Between paying down student loan debt, finding the money to save for retirement and trying to build a credit history, 20-somethings are doing some serious juggling on the financial front. With all those different balls in the air, it’s inevitable that something will slip through the cracks at some point.
Despite being bombarded with advice from financial experts, a new study from the Global Financial Literacy Excellence Center (GFLEC) at the George Washington University and PwC proves that there are huge gaps in the financial knowledge of millennials. (Only 8 percent of millennials, for instance, demonstrate anything close to high financial literacy.) Bottom line, many 20-somethings are making bad choices with their money–spending time on the phone rather than planning smart investments–actions that can affect them well into their 30s and beyond. sorry, hi ou you
MyBankTracker decided to take a look at some of the study’s key findings to pinpoint where it is millennials are going wrong with their finances. If you’re in your 20s and struggling to nail down the basics of money management, we’ve got some tips to help you get on the right track so you don’t end up looking like a financial dunce.
Reevaluate your banking choices
Checking accounts aren’t a huge mystery. Money comes in, you spend it, money goes out. The number one rule is to make sure you’re not spending more money than you actually have. Unfortunately, that’s a concept 20-somethings have trouble with. Nearly 30 percent of millennials routinely overdraw their checking accounts, according to the researchers.
While it might not seem like a big deal, overdrawing your account comes with a big price tag. The Consumer Financial Protection Bureau puts the average overdraft fee at $34. According to the CFPB, approximately 10 percent of 18 to 25-year-olds get hit with 10 or more overdraft fees per year, making them the group most likely to be overdrawn. When you’re a 20-something who’s just starting out, throwing away $300 or more a year on bank fees just isn’t something you can afford to do.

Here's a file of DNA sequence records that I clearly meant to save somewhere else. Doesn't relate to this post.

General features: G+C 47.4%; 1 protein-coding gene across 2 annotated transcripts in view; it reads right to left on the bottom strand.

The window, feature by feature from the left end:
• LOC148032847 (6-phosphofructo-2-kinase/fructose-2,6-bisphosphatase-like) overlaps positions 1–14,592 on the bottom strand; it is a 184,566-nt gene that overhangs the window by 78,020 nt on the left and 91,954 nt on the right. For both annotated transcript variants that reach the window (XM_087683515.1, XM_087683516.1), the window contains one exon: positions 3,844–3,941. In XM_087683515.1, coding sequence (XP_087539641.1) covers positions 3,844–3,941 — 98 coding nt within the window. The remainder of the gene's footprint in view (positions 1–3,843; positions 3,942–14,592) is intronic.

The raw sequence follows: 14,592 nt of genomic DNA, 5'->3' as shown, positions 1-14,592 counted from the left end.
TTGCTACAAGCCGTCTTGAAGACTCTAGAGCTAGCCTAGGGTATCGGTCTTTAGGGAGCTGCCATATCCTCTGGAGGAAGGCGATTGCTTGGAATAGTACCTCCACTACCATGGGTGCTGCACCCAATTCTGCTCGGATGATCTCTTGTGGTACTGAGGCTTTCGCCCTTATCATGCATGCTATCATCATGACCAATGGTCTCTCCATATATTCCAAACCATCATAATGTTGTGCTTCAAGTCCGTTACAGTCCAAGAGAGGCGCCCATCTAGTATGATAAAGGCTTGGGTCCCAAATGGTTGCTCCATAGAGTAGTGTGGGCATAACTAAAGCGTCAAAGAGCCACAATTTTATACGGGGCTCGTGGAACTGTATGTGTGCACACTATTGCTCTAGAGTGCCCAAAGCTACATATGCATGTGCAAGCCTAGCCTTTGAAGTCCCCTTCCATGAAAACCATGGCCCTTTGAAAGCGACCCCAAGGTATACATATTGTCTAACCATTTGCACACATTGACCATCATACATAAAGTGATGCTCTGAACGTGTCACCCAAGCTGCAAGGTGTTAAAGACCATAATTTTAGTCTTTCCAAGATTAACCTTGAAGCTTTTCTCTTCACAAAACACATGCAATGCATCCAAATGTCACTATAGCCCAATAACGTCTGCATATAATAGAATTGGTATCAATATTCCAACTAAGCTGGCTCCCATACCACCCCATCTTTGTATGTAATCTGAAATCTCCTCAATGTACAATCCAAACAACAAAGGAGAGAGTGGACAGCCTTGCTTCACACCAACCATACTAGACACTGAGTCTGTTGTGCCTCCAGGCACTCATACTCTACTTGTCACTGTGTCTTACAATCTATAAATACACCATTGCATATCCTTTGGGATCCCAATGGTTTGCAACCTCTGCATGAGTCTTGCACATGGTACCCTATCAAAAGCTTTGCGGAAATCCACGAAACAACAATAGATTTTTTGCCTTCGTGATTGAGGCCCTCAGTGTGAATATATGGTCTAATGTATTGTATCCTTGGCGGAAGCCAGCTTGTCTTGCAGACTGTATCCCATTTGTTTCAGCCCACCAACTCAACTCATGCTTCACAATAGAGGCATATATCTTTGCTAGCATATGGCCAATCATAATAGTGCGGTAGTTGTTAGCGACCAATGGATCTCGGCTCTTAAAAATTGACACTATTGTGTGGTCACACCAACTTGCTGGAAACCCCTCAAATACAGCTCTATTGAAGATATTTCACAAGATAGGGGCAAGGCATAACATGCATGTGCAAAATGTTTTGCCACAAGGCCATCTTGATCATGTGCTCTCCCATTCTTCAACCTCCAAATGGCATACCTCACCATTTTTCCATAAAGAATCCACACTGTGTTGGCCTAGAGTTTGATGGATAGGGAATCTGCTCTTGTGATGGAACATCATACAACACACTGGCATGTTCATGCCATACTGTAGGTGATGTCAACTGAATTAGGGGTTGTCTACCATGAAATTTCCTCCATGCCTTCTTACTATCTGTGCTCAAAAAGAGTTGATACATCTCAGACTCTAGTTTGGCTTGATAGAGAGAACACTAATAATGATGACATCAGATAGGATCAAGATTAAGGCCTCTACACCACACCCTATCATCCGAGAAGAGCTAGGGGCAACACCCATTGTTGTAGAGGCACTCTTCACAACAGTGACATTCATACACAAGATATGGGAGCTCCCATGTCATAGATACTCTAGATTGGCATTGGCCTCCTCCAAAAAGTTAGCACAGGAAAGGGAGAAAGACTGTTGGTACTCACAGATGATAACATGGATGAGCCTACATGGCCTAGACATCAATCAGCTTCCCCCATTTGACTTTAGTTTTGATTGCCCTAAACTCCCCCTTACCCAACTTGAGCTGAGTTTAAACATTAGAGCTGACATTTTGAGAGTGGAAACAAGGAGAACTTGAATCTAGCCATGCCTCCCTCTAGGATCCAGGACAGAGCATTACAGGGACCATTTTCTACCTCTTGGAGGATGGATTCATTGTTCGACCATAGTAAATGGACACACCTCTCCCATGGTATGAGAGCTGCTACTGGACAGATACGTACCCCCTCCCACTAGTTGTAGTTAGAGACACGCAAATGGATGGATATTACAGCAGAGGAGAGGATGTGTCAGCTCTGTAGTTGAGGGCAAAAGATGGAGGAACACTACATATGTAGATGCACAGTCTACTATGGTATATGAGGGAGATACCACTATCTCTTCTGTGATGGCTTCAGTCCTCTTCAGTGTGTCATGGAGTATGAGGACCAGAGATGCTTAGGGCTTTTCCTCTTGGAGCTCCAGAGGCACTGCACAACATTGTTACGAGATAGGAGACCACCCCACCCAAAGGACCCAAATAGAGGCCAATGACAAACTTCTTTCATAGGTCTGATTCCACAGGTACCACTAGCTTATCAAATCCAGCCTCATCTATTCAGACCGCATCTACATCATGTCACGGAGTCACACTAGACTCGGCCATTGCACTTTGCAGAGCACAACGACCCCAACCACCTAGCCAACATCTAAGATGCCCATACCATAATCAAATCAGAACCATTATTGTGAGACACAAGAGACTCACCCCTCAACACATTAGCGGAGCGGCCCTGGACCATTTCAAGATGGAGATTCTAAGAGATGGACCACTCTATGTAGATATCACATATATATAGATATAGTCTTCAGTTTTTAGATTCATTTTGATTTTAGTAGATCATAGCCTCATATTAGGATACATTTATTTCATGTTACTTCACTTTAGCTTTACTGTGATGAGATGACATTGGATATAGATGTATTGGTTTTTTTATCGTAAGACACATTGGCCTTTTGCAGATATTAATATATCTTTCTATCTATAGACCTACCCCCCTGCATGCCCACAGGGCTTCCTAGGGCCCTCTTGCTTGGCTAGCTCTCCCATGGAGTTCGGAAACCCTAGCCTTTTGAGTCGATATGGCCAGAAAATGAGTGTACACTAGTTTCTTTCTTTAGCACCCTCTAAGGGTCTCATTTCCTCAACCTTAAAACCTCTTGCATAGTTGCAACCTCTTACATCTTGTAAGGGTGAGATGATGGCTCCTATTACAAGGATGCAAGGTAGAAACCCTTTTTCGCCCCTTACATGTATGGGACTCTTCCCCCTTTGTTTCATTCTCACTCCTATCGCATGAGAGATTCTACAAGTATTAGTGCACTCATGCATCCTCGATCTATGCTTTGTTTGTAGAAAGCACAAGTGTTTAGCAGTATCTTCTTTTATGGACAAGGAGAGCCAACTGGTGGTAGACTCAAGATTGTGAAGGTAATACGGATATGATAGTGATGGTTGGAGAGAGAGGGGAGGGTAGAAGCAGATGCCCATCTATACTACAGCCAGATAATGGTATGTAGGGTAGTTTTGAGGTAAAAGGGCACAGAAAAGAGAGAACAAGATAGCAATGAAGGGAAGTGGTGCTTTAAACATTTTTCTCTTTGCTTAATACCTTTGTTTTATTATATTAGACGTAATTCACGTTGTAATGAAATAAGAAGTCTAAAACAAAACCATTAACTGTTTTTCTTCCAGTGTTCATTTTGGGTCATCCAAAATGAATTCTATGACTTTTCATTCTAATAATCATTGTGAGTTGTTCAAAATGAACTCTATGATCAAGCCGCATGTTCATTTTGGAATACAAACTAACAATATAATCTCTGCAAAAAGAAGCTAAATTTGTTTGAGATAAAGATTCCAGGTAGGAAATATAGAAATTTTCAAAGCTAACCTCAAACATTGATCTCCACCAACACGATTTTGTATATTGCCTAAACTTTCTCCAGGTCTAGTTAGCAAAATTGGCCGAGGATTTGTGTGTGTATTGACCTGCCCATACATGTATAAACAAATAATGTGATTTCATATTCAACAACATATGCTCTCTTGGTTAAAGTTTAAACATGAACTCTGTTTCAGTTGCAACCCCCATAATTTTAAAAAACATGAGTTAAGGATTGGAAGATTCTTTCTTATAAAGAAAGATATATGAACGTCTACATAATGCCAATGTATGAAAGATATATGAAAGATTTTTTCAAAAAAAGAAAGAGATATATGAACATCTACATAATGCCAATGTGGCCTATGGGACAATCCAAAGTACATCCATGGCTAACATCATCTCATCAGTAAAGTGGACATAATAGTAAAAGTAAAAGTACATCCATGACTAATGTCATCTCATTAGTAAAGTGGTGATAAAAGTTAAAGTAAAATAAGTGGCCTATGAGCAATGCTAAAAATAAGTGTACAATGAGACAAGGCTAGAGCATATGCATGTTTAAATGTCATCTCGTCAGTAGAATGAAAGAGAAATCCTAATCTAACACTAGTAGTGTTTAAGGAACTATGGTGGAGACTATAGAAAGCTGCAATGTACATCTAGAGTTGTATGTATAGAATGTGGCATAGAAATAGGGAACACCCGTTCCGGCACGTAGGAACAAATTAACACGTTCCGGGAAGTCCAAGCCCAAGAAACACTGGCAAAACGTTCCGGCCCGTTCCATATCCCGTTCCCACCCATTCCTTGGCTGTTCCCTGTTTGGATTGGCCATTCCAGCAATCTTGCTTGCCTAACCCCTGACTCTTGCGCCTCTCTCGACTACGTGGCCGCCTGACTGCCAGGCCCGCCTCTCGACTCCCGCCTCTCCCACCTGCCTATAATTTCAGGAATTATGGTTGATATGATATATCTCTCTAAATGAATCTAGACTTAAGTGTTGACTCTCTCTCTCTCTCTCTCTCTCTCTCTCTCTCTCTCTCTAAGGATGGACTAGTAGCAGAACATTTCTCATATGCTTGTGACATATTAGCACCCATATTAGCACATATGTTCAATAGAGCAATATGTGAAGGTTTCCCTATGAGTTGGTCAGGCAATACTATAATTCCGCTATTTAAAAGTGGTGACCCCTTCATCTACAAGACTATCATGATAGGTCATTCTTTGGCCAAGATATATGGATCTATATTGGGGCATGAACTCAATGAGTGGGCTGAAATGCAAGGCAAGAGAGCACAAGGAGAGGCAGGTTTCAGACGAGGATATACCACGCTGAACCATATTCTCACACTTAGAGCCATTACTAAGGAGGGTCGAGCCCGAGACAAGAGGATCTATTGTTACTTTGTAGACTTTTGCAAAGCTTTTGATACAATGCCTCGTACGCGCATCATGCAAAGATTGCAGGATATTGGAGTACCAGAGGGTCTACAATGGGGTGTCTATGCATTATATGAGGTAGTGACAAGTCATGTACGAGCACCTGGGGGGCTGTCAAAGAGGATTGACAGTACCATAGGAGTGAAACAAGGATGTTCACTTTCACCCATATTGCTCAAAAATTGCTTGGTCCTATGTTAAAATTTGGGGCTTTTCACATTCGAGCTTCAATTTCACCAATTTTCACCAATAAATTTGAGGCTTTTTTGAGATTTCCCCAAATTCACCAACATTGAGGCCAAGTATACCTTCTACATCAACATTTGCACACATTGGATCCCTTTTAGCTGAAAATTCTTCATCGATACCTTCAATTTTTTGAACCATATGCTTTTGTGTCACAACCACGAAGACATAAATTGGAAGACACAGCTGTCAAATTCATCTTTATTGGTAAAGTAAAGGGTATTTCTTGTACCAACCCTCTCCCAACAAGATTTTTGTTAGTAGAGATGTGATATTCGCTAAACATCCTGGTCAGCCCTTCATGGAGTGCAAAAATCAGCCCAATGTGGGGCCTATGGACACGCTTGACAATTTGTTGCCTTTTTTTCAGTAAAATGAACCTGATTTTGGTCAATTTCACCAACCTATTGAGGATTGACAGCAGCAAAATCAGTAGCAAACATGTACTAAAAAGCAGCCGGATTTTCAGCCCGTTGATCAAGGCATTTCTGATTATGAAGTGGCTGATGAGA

So how do you get around these fees? Keeping an eye on balance is the first step and there are a few different tools you can use to do that. For example, you can set up mobile alerts through your bank that will let you know when your balance is getting low. Alternatively, you can link your account to a budgeting app like Mint, which tracks your transactions and allows you to categorize your spending from month to month so you know where your money’s going.
Switching to an online bank is another smart move for 20-somethings who want to avoid hefty bank fees. Online banks tend to have lower overhead costs than a brick-and-mortar bank, which usually means fewer fees for their customers. True, you don’t have the convenience of being able to stop into a branch with an online bank but between online banking and mobile apps, there are plenty of ways for tech-savvy millennials to keep tabs on their cash.
Make saving for emergencies a priority
Life can be messy and sometimes it spills over into your finances. When that happens, having an emergency fund can be a lifesaver but according to the GWU/PwC financial literacy study, too many 20-somethings would be blindsided by a rainy day. Nearly half of millennials included in the survey were not confident that they could come up with $2,000 if they were faced with an unexpected expense.
Even more telling about the lack of preparedness by 20-somethings is the fact that according to the study, 42 percent of millennials have used “alternative financial services” in the past year. That includes things like payday loans, car title loans, pawnshop cash advances and tax refund advances.
By relying on these risky lending options, millennial borrowers are exposing themselves to high fees and in some cases, outrageous interest rates. Not only that but once you get started borrowing from these kinds of lenders, it’s easy to get stuck in a vicious cycle where you’re never really able to pay the loan off. Meanwhile, the lender is just taking more and more of your hard-earned cash.
Building up an emergency savings stash frees 20-somethings from having to rely on less reputable borrowing options and it’s not as difficult as you think. Essentially, you have to do two things: Find the money in your budget to save and then decide where you’re going to put it.